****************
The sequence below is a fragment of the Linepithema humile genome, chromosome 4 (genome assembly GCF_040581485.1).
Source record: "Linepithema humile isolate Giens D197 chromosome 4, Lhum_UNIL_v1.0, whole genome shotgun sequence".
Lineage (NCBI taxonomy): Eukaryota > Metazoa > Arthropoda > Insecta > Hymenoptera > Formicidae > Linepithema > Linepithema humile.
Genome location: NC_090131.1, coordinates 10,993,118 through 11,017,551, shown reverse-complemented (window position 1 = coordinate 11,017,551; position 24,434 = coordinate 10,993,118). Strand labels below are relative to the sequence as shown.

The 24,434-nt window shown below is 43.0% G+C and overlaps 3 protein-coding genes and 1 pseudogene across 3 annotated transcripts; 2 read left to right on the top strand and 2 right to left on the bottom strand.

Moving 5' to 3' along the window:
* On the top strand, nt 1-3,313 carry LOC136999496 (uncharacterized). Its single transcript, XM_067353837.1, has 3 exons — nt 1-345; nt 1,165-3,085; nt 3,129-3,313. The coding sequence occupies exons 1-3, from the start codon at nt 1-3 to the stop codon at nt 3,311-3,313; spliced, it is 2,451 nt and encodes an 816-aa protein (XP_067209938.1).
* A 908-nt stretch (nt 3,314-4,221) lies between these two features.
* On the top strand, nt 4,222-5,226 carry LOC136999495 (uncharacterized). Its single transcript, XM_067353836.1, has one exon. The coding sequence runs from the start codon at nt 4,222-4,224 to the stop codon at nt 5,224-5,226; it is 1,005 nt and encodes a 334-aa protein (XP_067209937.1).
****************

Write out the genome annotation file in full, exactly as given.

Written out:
The sequence below is a fragment of the Linepithema humile genome, chromosome 4 (genome assembly GCF_040581485.1).
Source record: "Linepithema humile isolate Giens D197 chromosome 4, Lhum_UNIL_v1.0, whole genome shotgun sequence".
Lineage (NCBI taxonomy): Eukaryota > Metazoa > Arthropoda > Insecta > Hymenoptera > Formicidae > Linepithema > Linepithema humile.
Genome location: NC_090131.1, coordinates 10,993,118 through 11,017,551, shown reverse-complemented (window position 1 = coordinate 11,017,551; position 24,434 = coordinate 10,993,118). Strand labels below are relative to the sequence as shown.

The 24,434-nt window shown below is 43.0% G+C and overlaps 3 protein-coding genes and 1 pseudogene across 3 annotated transcripts; 2 read left to right on the top strand and 2 right to left on the bottom strand.

Moving 5' to 3' along the window:
* On the top strand, nt 1-3,313 carry LOC136999496 (uncharacterized). Its single transcript, XM_067353837.1, has 3 exons — nt 1-345; nt 1,165-3,085; nt 3,129-3,313. The coding sequence occupies exons 1-3, from the start codon at nt 1-3 to the stop codon at nt 3,311-3,313; spliced, it is 2,451 nt and encodes an 816-aa protein (XP_067209938.1).
* A 908-nt stretch (nt 3,314-4,221) lies between these two features.
* On the top strand, nt 4,222-5,226 carry LOC136999495 (uncharacterized). Its single transcript, XM_067353836.1, has one exon. The coding sequence runs from the start codon at nt 4,222-4,224 to the stop codon at nt 5,224-5,226; it is 1,005 nt and encodes a 334-aa protein (XP_067209937.1).